Catholic Culture: Pre-Lenten Celebrations


It’s Fat Tuesday! The big, last hurrah before the long season of Lent. Many Catholic cultures around the world have interesting (and rowdy) ways to celebrate.

Read more: Catholic Culture: Traveling during Lent

Here are ten pre-lenten celebrations worth traveling to:

A float is seen in the parade down St. Charles Avenue on Mardi Gras Day in New Orleans

Mardi Gras, New Orleans

No Fat Tuesday post would be complete without America’s most famous party: Mardi Gras. The pre-lenten season actually begins on the Epiphany (January 6th) with a masked ball and rolls all the way through to Fat Tuesday, culminating in five crazy days of parties and parades.

Carnival, Trinidad and Tobago

This is a major street party with costumes, parades, dance shows, food festivals, and steel-drum band competitions.

Carnival, Martinique

This pre-lenten festival is dedicated to devilish mischief. Fat Tuesday is known as Red Devils Day when people parade in red-and-black costumes. The celebrations end with the mourning of King Carnival on Ash Wednesday, signaling the start of the fasting season.

Read more: Catholic Culture: Ash Wednesday Trumps Valentines Day


Fiesta de las Flores y las Frutas, Ecuador

This is more of a harvest festival with flamboyant costumes, floats, fireworks, and lots of peach-flavored wine (sounds yummy!).

Carnival, Rio de Janeiro

Just like New Orleans’ Mardi Gras, Brazil is known world-wide for their pre-lenten parties. The best known part is probably the Rio Samba Parade that takes place in a huge stadium.


Patras Carnival, Greece

These events were adapted from the pre-Christian festivals to Dionysus (the god of wine, perfect huh!?). The pre-lenten festivities begin on January 17th and stretch to Ash Wednesday. One of the final events is a lavish parade and kite-flying (weird…).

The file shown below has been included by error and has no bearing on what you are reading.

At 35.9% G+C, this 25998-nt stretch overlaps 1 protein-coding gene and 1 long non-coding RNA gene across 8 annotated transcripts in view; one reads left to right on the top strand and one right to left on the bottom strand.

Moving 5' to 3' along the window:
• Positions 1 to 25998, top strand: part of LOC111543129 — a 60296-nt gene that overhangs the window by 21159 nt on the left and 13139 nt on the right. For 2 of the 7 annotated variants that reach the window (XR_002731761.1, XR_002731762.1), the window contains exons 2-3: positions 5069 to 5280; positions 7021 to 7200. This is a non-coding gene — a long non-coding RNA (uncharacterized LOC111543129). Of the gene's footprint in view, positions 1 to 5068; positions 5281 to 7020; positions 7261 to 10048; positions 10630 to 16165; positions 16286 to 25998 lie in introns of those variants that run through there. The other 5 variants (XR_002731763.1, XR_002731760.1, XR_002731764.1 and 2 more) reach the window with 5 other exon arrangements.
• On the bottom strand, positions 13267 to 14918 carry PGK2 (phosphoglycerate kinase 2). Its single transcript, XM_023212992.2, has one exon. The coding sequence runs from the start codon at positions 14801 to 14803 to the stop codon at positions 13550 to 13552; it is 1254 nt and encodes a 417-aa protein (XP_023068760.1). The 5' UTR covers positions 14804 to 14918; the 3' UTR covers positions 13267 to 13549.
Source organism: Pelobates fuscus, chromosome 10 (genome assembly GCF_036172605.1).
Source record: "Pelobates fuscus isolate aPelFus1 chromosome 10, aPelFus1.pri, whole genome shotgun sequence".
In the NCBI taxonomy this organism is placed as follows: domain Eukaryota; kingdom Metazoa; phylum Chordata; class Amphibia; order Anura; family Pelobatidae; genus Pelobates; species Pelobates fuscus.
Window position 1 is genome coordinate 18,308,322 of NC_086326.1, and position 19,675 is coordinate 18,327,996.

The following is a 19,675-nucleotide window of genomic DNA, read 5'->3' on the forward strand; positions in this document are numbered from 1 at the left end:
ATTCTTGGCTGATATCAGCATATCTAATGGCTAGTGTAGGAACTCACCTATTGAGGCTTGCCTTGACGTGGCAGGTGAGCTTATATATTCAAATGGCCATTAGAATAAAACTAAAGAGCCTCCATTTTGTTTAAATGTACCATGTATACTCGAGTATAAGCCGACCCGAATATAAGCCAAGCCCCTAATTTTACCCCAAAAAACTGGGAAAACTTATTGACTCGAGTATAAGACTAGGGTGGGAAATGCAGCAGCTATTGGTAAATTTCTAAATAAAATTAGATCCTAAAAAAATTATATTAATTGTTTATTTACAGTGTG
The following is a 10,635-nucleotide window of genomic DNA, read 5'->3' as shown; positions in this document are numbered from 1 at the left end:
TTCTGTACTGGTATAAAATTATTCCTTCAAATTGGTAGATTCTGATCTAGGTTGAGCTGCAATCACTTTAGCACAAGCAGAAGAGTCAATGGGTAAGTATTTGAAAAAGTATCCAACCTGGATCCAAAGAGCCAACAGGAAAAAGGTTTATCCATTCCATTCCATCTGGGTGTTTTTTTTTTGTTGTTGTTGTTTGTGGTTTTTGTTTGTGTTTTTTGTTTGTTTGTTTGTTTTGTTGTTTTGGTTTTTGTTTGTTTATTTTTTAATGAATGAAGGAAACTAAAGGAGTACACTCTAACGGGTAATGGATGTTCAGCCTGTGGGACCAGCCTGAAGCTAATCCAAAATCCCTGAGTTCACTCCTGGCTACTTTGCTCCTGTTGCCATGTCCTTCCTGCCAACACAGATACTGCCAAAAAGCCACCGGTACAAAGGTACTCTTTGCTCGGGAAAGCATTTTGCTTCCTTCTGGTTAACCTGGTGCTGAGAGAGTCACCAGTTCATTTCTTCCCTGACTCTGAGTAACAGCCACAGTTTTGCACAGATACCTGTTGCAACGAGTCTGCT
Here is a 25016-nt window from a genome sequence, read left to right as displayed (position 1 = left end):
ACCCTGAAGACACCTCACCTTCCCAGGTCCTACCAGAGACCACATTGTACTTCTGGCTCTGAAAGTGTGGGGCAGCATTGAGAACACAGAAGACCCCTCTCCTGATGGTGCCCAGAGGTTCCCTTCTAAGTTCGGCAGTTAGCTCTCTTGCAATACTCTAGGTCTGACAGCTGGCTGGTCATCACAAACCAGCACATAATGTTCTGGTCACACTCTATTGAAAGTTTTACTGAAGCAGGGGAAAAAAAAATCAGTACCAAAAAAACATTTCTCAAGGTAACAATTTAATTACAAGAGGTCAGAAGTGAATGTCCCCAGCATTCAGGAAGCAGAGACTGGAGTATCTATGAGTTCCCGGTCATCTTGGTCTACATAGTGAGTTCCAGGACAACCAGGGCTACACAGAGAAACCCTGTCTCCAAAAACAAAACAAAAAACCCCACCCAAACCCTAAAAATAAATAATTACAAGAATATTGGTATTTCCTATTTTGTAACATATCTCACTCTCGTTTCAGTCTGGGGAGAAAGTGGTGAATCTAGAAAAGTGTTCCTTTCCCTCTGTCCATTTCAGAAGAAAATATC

Carnevale, Venice

Venice is really the ground zero for Fat Tuesday events around the world. The Venetian Carnevale has its origins in the 13th century and continues to evolve today. One of the most popular things to buy in Venice year-round is a Carnevale mask and I picked up this classy black mask a couple of years back.


Read more: Venice: The city of the Rialto, Renaissance engineering, & the sea

Fasching, Germany

This is a six-day festival that takes place all around Germany with each village and city adding their personal flavor to it. The Monday before Ash Wednesday typically has an all-night carnival ball (I guess they take Tuesday as a day to recoup?)

The carnival begins in Germany

Karneval, Cologne

So in Cologne, Germany the carnival season begins November 11th!!! That’s ridiculous, sheesh! They have over 500 different events, parades, balls, concerts, and celebrations between then and Ash Wednesday; that’s like 5 months of partying.

Read more: Cologne: The city of the Rhine, the Cathedral, & the Three Kings

Carnaval, Spain

The city of Sitges starts their week-long festivities on Fat Tuesday with a ceremony to raise “King Carnestoltes” from the dead” and it all ends with a medieval parade.


P.S. All items on list have been adapted from National Geographic’s Sacred Places of a Lifetime: 500 of the World’s Most Peaceful and Powerful Destinations.

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